The decision by the curriculum writers to ignore the terms BC (Before Christ) and AD (Anno Domini) in favour of the politically correct alternatives, BCE (Before the Common Era), BP (Before Present) and CE (Common Era) further illustrates the extent to which Christianity is ignored and undervalued.
There are of course practical as well as cultural reasons for the use of BCE, as outlined in its wiki here, but it's really pleasing to see Donnelly label Jews as politically correct, since in one form or another Jews have been using alternatives to AD and BC since the nineteenth century. But I guess after all, according to Donnelly, the Jews, not being Xian, should also bugger off, along with the Buddha and anybody else who doesn't understand the rich rewards of Xian thinking and Xian institutions, and the Pellist heresy and the Jensenist nepotism ... (and yes, as any good Xian knows deep down, there's still a case for the Jews to answer in relation to the messiah).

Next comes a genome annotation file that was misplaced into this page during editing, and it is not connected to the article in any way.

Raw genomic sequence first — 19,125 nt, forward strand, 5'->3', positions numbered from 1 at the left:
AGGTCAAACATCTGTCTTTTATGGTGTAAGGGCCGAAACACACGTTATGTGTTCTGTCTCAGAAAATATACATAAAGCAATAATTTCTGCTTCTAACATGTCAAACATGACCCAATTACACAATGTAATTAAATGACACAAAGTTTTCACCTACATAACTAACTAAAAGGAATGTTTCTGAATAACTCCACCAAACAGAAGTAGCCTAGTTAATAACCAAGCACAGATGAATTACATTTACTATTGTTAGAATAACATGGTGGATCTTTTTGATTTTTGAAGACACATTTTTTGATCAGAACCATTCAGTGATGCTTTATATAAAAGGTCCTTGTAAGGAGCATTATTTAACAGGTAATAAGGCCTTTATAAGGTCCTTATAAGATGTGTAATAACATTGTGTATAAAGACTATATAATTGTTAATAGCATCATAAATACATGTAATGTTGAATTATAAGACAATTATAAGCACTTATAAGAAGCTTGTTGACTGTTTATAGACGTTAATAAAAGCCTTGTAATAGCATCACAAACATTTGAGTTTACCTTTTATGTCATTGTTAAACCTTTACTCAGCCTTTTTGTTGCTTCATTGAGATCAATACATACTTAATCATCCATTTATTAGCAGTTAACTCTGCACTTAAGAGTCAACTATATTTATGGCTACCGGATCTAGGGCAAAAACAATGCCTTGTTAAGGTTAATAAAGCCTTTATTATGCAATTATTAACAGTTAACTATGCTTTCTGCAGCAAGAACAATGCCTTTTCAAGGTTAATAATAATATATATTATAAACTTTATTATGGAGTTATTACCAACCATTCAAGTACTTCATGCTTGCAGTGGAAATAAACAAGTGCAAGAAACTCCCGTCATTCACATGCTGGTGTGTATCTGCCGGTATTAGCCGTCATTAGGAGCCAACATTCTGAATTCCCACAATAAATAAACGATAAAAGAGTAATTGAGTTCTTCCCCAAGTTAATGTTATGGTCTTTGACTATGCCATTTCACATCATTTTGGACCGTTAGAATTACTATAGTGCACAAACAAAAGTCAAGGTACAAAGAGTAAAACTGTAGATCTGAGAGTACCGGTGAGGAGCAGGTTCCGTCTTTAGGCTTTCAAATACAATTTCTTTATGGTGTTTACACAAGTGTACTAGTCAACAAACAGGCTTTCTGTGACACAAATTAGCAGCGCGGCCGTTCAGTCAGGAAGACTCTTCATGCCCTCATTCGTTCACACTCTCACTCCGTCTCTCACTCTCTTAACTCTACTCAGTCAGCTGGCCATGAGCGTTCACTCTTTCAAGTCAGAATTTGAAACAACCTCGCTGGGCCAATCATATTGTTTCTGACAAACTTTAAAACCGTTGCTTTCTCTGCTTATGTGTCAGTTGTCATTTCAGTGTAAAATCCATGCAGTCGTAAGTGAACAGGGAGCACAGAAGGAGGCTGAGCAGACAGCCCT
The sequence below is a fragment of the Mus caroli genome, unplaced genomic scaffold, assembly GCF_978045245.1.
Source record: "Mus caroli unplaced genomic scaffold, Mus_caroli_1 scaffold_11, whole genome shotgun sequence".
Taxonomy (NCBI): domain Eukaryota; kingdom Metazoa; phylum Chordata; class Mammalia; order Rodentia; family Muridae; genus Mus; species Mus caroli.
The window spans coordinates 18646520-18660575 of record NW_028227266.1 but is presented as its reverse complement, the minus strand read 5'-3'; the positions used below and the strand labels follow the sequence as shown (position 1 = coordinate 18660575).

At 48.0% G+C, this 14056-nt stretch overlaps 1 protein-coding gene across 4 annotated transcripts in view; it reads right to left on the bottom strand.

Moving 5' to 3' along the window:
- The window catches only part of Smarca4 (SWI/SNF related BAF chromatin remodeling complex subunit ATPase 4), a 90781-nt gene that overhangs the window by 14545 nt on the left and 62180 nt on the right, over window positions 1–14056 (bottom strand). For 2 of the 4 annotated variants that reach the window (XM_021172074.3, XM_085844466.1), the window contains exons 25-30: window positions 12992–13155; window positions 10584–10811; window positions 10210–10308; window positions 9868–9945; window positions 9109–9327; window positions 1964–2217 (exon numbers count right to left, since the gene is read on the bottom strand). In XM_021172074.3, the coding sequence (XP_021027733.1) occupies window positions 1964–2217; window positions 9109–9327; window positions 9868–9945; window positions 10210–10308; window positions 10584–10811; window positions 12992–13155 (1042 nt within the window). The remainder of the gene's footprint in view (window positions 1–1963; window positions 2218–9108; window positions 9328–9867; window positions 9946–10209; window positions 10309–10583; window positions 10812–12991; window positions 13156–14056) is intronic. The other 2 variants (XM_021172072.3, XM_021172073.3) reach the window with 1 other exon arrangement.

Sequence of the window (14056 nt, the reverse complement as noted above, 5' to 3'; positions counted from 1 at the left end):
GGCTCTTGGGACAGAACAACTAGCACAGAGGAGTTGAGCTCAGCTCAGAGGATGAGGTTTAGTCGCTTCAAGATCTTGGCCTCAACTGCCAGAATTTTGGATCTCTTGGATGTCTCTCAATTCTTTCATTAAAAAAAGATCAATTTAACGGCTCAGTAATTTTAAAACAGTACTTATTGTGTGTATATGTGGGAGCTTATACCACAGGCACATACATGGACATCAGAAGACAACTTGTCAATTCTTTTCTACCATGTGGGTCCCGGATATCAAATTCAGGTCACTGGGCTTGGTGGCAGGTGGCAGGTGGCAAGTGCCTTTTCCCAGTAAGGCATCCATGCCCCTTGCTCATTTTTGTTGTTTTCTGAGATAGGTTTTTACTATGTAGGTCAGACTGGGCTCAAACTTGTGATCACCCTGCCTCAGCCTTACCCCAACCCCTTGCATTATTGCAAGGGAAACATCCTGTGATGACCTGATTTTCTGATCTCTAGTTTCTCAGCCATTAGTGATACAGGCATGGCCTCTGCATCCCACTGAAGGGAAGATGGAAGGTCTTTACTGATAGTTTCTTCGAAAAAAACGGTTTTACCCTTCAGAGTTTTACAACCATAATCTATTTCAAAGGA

Donnelly's idea of education and of history is to treat it as an opportunity for propaganda.
While the most recent document refers to Christianity a number of times (and once to the Catholic Church) the focus is very much on diversity, difference and cultural relativism.
Shocking. The very thought that students should learn about diversity, difference and the different ways peoples, cultures and religions view the world is profoundly, disturbingly shocking. Where on earth do they think Australia sits in the world? At the bottom of Asia with China as its best customer and Islamics next door in Indonesia?